Colin Powell’s vision of “cooperation”, quoted above, offers a clear sense of how this “oversight” is expected to work: Whatever Iraqi administrative apparatus is developed will be in constant contact with representatives of the American embassy. A more detailed portrait was given by the Wall Street Journal’s Yochi Dreaven and Christopher Cooper (5/13/04):


“As Washington prepares to hand over power, U.S. administrator L. Paul Bremer and other officials are quietly building institutions that will give the U.S. powerful levers for influencing nearly every important decision the interim government will make. In a series of edicts issued earlier this spring, Mr. Bremer’s Coalition Provisional Authority created new commissions that effectively take away virtually all of the powers once held by several ministries. The CPA also … put in place a pair of watchdog institutions that will serve as checks on individual ministries and allow for continued U.S. oversight. Meanwhile, the CPA reiterated that coalition advisers will remain in virtually all remaining ministries after the handover.”


The Coalition is leaving nothing to chance when it comes to key political structures like the media:


“The authority to license Iraq‘s television stations, sanction newspapers and regulate cell phone companies was recently transferred to a commission whose members were selected by Washington. The commissioners’ five-year terms stretch far beyond the planned 18-month tenure of the interim Iraqi government that will assume sovereignty on June 30.”


And Bremer’s planning extends well beyond the central government. President Bush assured the Army War College on May 24, that the U.S. would maintain “regional offices in key cities [that] will work closely with Iraqis at all levels of government.”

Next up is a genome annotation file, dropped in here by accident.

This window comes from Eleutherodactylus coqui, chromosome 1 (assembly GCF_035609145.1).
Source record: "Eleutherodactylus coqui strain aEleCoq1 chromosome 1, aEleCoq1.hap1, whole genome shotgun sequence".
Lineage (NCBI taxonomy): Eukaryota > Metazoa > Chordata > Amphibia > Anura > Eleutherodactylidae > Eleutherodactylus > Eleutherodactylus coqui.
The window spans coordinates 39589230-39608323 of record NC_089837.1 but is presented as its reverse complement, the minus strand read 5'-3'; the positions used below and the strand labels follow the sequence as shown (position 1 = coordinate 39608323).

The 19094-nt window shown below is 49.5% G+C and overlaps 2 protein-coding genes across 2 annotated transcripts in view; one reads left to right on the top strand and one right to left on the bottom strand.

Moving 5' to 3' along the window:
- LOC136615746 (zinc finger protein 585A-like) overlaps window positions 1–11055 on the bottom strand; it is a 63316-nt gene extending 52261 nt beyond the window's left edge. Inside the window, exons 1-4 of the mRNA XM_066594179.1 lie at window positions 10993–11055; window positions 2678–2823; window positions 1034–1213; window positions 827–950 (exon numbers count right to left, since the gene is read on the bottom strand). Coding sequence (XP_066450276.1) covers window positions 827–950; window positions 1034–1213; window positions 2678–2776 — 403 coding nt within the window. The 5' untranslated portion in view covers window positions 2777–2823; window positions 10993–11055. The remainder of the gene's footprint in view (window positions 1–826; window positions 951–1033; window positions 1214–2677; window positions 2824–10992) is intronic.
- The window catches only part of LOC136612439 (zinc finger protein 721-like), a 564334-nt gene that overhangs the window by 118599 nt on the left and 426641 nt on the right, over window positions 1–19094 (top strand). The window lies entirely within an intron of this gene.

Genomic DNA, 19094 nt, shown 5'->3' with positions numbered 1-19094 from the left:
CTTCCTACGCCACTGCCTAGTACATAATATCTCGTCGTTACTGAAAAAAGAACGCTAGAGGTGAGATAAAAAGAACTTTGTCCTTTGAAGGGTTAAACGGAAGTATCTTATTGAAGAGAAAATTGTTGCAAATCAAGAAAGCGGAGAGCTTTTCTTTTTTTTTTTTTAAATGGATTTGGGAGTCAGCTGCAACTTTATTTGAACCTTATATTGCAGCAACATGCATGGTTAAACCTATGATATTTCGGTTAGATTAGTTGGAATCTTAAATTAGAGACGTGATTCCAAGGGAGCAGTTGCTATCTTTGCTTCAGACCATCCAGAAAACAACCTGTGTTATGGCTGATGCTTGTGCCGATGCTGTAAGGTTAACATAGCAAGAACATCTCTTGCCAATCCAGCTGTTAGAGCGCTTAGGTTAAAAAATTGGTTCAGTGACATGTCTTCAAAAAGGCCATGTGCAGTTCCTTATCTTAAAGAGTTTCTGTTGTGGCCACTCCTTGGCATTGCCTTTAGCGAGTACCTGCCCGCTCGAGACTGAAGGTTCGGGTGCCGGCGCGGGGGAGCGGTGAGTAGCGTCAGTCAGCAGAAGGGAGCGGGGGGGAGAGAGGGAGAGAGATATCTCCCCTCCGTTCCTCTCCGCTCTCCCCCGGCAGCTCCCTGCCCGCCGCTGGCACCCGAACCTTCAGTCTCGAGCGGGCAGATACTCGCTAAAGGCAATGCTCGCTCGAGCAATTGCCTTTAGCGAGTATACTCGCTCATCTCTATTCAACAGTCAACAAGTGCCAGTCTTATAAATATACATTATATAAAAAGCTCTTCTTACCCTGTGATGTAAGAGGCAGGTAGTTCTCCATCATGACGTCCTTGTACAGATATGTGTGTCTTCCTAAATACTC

In other words, the Bush administration is unwilling to risk that any policies it enunciates might be altered or reversed by Iraqi administrators.


Whose fantasy is this anyway?


The broad sweep of American policy regarding the June 30th transition bears an uncanny resemblance to the governing strategy implemented in Afghanistan after the Taliban were swept from power. As in Iraq, the U.S. “transferred power” to a temporary government pending elections that would create a new democracy. But as New York Times reporter Amy Waldman has documented, this transfer of power was symbolic in exactly the sense used by Lee Clarke. Discussing the relationship between Afghan President Hamid Karzai and American Ambassador Zalmay Khalilzad, Waldman commented (“In Afghanistan, U.S. Envoy Sits in Seat of Power,” 4/17/04):


“The genial Mr. Karzai may be Afghanistan‘s president, but the affable, ambitious Mr. Khalilzad often seems more like its chief executive. With his command of both details and American largesse, the Afghan-born envoy has created an alternate seat of power since his arrival on Thanksgiving [2003]… As he shuttles between the American Embassy and the presidential palace, where Americans guard Mr. Karzai, one place seems an extension of the other.”